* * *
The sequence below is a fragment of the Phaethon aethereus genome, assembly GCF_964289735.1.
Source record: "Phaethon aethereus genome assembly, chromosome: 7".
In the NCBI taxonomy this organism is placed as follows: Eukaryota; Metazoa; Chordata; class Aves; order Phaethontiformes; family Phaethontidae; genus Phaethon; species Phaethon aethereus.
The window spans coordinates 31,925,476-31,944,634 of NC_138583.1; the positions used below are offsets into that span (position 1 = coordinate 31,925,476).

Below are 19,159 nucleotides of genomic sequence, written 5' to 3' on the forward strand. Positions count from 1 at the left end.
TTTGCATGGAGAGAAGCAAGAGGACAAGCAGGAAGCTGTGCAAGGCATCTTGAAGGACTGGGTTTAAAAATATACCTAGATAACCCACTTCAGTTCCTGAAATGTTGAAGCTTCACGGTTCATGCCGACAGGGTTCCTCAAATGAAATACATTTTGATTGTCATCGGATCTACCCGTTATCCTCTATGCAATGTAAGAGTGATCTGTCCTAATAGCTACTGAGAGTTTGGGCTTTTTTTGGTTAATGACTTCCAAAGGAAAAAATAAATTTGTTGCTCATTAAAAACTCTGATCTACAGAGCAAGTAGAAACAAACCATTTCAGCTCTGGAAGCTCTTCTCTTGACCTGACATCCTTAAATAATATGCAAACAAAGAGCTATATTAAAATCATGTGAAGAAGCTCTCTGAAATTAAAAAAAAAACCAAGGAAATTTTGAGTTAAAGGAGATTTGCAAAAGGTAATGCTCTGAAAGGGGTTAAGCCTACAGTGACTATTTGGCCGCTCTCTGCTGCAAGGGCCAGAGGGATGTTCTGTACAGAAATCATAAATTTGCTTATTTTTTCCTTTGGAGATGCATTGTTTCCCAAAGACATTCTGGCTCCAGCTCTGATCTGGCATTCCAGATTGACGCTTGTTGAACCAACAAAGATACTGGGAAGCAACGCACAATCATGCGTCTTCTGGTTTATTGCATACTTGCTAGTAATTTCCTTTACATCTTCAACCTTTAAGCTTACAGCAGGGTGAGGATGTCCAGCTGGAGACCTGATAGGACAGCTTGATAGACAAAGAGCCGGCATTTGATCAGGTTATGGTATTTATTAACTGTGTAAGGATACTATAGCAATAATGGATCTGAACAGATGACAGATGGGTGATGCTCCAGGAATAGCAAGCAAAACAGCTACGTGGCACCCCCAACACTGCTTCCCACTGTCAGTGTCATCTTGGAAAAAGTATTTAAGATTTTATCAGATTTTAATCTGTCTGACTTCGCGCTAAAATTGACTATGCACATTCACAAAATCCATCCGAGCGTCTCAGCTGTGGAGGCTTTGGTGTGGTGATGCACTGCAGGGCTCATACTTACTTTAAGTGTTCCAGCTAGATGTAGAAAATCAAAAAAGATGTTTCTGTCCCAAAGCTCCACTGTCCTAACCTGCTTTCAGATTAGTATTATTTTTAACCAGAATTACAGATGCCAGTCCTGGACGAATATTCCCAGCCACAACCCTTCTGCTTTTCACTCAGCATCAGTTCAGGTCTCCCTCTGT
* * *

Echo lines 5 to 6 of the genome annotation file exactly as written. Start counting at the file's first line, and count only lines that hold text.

Below are 19,159 nucleotides of genomic sequence, written 5' to 3' on the forward strand. Positions count from 1 at the left end.
TTTGCATGGAGAGAAGCAAGAGGACAAGCAGGAAGCTGTGCAAGGCATCTTGAAGGACTGGGTTTAAAAATATACCTAGATAACCCACTTCAGTTCCTGAAATGTTGAAGCTTCACGGTTCATGCCGACAGGGTTCCTCAAATGAAATACATTTTGATTGTCATCGGATCTACCCGTTATCCTCTATGCAATGTAAGAGTGATCTGTCCTAATAGCTACTGAGAGTTTGGGCTTTTTTTGGTTAATGACTTCCAAAGGAAAAAATAAATTTGTTGCTCATTAAAAACTCTGATCTACAGAGCAAGTAGAAACAAACCATTTCAGCTCTGGAAGCTCTTCTCTTGACCTGACATCCTTAAATAATATGCAAACAAAGAGCTATATTAAAATCATGTGAAGAAGCTCTCTGAAATTAAAAAAAAAACCAAGGAAATTTTGAGTTAAAGGAGATTTGCAAAAGGTAATGCTCTGAAAGGGGTTAAGCCTACAGTGACTATTTGGCCGCTCTCTGCTGCAAGGGCCAGAGGGATGTTCTGTACAGAAATCATAAATTTGCTTATTTTTTCCTTTGGAGATGCATTGTTTCCCAAAGACATTCTGGCTCCAGCTCTGATCTGGCATTCCAGATTGACGCTTGTTGAACCAACAAAGATACTGGGAAGCAACGCACAATCATGCGTCTTCTGGTTTATTGCATACTTGCTAGTAATTTCCTTTACATCTTCAACCTTTAAGCTTACAGCAGGGTGAGGATGTCCAGCTGGAGACCTGATAGGACAGCTTGATAGACAAAGAGCCGGCATTTGATCAGGTTATGGTATTTATTAACTGTGTAAGGATACTATAGCAATAATGGATCTGAACAGATGACAGATGGGTGATGCTCCAGGAATAGCAAGCAAAACAGCTACGTGGCACCCCCAACACTGCTTCCCACTGTCAGTGTCATCTTGGAAAAAGTATTTAAGATTTTATCAGATTTTAATCTGTCTGACTTCGCGCTAAAATTGACTATGCACATTCACAAAATCCATCCGAGCGTCTCAGCTGTGGAGGCTTTGGTGTGGTGATGCACTGCAGGGCTCATACTTACTTTAAGTGTTCCAGCTAGATGTAGAAAATCAAAAAAGATGTTTCTGTCCCAAAGCTCCACTGTCCTAACCTGCTTTCAGATTAGTATTATTTTTAACCAGAATTACAGATGCCAGTCCTGGACGAATATTCCCAGCCACAACCCTTCTGCTTTTCACTCAGCATCAGTTCAGGTCTCCCTCTGT